Hydrogen Energy

Hydrogen Energy Storage – Renewable Energy Journal

Hydrogen Energy Storage

We know hydrogen is the simplest and lightest and the most abundant element in nature. Unfortunately, The energy type is not available directly in the environment, we have to process it before using it. The reason is that hydrogen is lighter than air and rise towards the atmosphere. Natural Hydrogen is in combination with complex elements such as coal, water, and oil.

It is the process of converting electrical energy into hydrogen by electrolysis. Also known as PG2 (power-to-gas). The purpose of this process is to separate the hydrogen from water using electric power to capture and store the raw hydrogen.

Advantages and Disadvantages of Hydrogen Energy

How Is Hydrogen Stored?

The most common form of storage of hydrogen is storing as compressed gas. Hydrogen is storable as a cryogenic liquid at low temperatures. Besides, in some cases, hydrogen can be bonded to a solid material and separated upon request.

There are also chemicals such as liquid organic hydrogen carriers and ammonia that can function as molecular hydrogen carriers for long-distance transport.

The benefit of Hydrogen Energy Storage

In high penetration of renewable energy, seasonal storage is essential. Resources such as solar, wind and hydro vary significantly in production from one season to another. Hydrogen permits you to do seasonal energy shifting by solely “banking” hydrogen during seasons of surplus and then sending the energy during seasons of famine.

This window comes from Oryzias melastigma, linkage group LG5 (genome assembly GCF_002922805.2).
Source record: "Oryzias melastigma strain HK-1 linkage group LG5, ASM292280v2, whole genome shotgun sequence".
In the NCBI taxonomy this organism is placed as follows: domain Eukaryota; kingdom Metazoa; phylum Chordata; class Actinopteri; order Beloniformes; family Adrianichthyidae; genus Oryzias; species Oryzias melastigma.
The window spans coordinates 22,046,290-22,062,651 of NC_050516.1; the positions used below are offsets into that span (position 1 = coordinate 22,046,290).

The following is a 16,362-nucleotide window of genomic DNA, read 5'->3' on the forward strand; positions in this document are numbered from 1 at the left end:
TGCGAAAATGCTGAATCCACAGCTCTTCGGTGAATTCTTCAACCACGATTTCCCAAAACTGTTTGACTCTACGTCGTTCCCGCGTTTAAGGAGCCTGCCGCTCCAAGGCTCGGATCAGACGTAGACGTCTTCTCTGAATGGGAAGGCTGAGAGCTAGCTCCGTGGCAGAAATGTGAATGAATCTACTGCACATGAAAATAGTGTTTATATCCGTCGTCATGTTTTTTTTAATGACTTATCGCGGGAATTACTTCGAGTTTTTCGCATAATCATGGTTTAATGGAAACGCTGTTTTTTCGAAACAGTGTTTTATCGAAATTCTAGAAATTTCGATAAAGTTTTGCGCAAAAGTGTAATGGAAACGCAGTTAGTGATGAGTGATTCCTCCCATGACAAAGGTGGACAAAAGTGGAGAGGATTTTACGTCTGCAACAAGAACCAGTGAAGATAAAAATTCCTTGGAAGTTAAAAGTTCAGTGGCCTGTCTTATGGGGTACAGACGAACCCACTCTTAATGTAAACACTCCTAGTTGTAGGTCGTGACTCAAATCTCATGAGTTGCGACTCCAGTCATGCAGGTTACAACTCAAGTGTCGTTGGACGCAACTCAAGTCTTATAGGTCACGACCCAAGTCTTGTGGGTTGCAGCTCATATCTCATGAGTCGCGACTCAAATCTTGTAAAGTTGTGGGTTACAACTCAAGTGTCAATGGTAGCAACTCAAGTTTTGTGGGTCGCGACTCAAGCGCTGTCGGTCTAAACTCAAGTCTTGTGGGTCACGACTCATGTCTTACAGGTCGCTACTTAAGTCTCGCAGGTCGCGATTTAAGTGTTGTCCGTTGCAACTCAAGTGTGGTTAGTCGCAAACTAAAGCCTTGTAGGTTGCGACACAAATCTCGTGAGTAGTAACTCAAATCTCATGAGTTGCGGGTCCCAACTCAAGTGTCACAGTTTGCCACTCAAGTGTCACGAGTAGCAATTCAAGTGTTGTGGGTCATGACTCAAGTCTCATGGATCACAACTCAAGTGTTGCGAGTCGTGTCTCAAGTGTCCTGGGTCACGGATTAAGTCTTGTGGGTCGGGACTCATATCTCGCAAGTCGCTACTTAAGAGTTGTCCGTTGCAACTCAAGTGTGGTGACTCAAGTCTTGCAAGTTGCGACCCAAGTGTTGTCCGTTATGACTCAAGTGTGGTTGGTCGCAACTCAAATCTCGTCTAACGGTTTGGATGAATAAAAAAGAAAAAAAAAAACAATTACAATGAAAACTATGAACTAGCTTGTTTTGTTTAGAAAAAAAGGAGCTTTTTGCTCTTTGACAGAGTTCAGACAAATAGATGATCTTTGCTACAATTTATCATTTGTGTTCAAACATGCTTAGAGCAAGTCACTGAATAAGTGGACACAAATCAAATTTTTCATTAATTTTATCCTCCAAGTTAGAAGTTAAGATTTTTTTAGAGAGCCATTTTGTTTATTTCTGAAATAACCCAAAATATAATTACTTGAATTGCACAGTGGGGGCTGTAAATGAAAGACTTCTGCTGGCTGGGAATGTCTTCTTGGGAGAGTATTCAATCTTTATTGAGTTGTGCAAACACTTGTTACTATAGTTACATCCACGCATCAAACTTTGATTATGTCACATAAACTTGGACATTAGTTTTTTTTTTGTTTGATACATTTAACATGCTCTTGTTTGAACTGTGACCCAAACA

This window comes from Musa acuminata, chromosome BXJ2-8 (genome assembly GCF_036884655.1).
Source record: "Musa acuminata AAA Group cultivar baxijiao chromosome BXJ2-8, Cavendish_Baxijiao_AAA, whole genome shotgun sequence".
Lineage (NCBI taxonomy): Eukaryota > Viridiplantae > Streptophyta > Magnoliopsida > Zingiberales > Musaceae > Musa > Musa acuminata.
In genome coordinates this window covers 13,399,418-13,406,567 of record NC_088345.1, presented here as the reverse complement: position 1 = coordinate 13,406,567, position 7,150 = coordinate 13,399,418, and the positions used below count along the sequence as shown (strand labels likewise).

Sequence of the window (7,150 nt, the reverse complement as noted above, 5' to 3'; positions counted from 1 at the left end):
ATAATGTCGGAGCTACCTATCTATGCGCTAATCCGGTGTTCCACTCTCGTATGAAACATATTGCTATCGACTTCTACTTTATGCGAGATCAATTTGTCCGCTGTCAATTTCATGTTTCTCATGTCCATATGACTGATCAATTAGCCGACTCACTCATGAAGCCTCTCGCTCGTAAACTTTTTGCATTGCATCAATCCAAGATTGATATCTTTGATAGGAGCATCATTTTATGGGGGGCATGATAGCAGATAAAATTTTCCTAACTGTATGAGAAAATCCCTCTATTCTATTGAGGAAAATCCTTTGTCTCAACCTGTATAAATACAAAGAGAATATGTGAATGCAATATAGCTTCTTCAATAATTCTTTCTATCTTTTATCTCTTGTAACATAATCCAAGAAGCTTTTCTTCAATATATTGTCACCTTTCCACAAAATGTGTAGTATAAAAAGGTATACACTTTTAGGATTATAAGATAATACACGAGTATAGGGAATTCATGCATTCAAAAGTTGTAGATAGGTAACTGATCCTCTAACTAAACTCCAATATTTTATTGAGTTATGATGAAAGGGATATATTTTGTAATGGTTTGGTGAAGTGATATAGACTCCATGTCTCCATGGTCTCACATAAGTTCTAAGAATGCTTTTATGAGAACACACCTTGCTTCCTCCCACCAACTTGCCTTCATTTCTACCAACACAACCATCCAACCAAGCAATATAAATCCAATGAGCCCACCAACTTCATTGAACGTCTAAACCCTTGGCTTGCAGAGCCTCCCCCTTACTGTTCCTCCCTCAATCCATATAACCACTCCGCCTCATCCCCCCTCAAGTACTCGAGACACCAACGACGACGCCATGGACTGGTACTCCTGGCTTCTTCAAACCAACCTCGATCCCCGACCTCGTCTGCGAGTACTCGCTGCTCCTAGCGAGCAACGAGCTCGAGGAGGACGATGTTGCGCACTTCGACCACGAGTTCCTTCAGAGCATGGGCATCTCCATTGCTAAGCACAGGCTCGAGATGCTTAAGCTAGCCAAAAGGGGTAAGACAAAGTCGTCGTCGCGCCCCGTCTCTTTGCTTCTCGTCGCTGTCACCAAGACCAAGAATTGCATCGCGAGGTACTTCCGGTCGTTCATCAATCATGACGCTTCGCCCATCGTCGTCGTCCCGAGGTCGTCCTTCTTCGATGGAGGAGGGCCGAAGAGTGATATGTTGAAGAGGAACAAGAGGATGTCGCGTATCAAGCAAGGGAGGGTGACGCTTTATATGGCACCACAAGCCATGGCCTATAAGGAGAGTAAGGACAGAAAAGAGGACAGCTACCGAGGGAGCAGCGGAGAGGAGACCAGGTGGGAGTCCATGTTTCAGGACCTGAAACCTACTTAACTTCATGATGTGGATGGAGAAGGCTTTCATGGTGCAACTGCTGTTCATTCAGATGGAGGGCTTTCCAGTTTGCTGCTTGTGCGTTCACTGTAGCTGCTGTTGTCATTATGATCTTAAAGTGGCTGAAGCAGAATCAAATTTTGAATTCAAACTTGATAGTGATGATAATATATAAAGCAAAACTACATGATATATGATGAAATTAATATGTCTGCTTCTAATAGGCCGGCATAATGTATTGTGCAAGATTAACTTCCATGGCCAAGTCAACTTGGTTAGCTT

Is Hydrogen Energy Storage Only For Renewable Energy Sources?

Actually no, hydrogen energy storage can be used whenever you want to store low-value electrons and use them for high-value applications. For instance, you may want to save some off-peak grid power and then use that energy during a period of high energy consumption to reduce demand charges.

Is Hydrogen A Renewable Energy Source?


Contrary to popular belief, hydrogen is not an energy source but an energy carrier. Energy sources can be both renewable and non-renewable. However, energy carriers are only renewable if they produced from renewable energy sources.

Therefore, if hydrogen produced from natural gas, the most common source of hydrogen, it is not renewable. It cannot be renewable if we can’t produce it from coal or oil gasification. However, if hydrogen produced from the biomass gasification process, then it can be renewable energy.

If hydrogen produced by electrolysis, electricity is just another energy carrier and we need to look at where the electricity produced. Hydrogen-based electrolysis from fossil fuel sources is not a renewable energy source. If the power were from solar or wind, it would be renewable.

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